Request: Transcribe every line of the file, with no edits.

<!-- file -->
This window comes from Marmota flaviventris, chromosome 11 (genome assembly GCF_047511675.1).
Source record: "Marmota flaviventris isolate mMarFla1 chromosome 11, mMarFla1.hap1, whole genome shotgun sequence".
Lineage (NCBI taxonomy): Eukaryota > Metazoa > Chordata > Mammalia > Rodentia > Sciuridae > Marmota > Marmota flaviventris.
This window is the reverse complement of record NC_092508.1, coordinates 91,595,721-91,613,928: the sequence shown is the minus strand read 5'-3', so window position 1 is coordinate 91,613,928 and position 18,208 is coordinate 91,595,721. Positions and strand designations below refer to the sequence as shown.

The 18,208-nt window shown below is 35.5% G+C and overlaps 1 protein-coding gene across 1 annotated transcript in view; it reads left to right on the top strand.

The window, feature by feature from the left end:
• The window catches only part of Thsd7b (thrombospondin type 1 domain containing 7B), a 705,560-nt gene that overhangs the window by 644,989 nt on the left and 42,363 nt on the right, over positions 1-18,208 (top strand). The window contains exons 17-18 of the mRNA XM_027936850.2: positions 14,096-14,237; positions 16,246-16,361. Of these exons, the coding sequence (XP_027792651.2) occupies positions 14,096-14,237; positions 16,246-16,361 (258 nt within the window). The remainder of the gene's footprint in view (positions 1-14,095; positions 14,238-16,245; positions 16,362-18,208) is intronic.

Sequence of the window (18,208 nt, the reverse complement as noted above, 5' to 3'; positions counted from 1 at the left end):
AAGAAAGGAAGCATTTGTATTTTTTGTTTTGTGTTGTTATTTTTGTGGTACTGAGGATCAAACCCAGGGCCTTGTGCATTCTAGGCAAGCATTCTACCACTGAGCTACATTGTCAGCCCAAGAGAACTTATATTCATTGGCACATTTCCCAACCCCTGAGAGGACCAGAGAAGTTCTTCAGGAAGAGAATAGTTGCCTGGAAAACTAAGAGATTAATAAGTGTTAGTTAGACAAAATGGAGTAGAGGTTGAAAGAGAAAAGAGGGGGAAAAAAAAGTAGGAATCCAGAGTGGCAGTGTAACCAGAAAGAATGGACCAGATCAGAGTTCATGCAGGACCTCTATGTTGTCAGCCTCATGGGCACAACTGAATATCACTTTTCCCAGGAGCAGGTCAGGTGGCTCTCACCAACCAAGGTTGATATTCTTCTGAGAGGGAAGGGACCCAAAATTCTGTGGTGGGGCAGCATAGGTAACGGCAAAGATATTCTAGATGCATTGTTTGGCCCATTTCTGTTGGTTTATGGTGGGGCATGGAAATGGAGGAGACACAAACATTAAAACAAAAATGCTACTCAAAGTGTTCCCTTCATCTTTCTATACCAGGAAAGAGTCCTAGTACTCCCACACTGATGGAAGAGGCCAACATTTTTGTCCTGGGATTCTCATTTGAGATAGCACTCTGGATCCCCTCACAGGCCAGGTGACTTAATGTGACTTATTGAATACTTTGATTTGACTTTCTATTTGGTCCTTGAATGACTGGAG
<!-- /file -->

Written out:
This window comes from Marmota flaviventris, chromosome 11 (genome assembly GCF_047511675.1).
Source record: "Marmota flaviventris isolate mMarFla1 chromosome 11, mMarFla1.hap1, whole genome shotgun sequence".
Lineage (NCBI taxonomy): Eukaryota > Metazoa > Chordata > Mammalia > Rodentia > Sciuridae > Marmota > Marmota flaviventris.
This window is the reverse complement of record NC_092508.1, coordinates 91,595,721-91,613,928: the sequence shown is the minus strand read 5'-3', so window position 1 is coordinate 91,613,928 and position 18,208 is coordinate 91,595,721. Positions and strand designations below refer to the sequence as shown.

The 18,208-nt window shown below is 35.5% G+C and overlaps 1 protein-coding gene across 1 annotated transcript in view; it reads left to right on the top strand.

The window, feature by feature from the left end:
• The window catches only part of Thsd7b (thrombospondin type 1 domain containing 7B), a 705,560-nt gene that overhangs the window by 644,989 nt on the left and 42,363 nt on the right, over positions 1-18,208 (top strand). The window contains exons 17-18 of the mRNA XM_027936850.2: positions 14,096-14,237; positions 16,246-16,361. Of these exons, the coding sequence (XP_027792651.2) occupies positions 14,096-14,237; positions 16,246-16,361 (258 nt within the window). The remainder of the gene's footprint in view (positions 1-14,095; positions 14,238-16,245; positions 16,362-18,208) is intronic.

Sequence of the window (18,208 nt, the reverse complement as noted above, 5' to 3'; positions counted from 1 at the left end):
AAGAAAGGAAGCATTTGTATTTTTTGTTTTGTGTTGTTATTTTTGTGGTACTGAGGATCAAACCCAGGGCCTTGTGCATTCTAGGCAAGCATTCTACCACTGAGCTACATTGTCAGCCCAAGAGAACTTATATTCATTGGCACATTTCCCAACCCCTGAGAGGACCAGAGAAGTTCTTCAGGAAGAGAATAGTTGCCTGGAAAACTAAGAGATTAATAAGTGTTAGTTAGACAAAATGGAGTAGAGGTTGAAAGAGAAAAGAGGGGGAAAAAAAAGTAGGAATCCAGAGTGGCAGTGTAACCAGAAAGAATGGACCAGATCAGAGTTCATGCAGGACCTCTATGTTGTCAGCCTCATGGGCACAACTGAATATCACTTTTCCCAGGAGCAGGTCAGGTGGCTCTCACCAACCAAGGTTGATATTCTTCTGAGAGGGAAGGGACCCAAAATTCTGTGGTGGGGCAGCATAGGTAACGGCAAAGATATTCTAGATGCATTGTTTGGCCCATTTCTGTTGGTTTATGGTGGGGCATGGAAATGGAGGAGACACAAACATTAAAACAAAAATGCTACTCAAAGTGTTCCCTTCATCTTTCTATACCAGGAAAGAGTCCTAGTACTCCCACACTGATGGAAGAGGCCAACATTTTTGTCCTGGGATTCTCATTTGAGATAGCACTCTGGATCCCCTCACAGGCCAGGTGACTTAATGTGACTTATTGAATACTTTGATTTGACTTTCTATTTGGTCCTTGAATGACTGGAG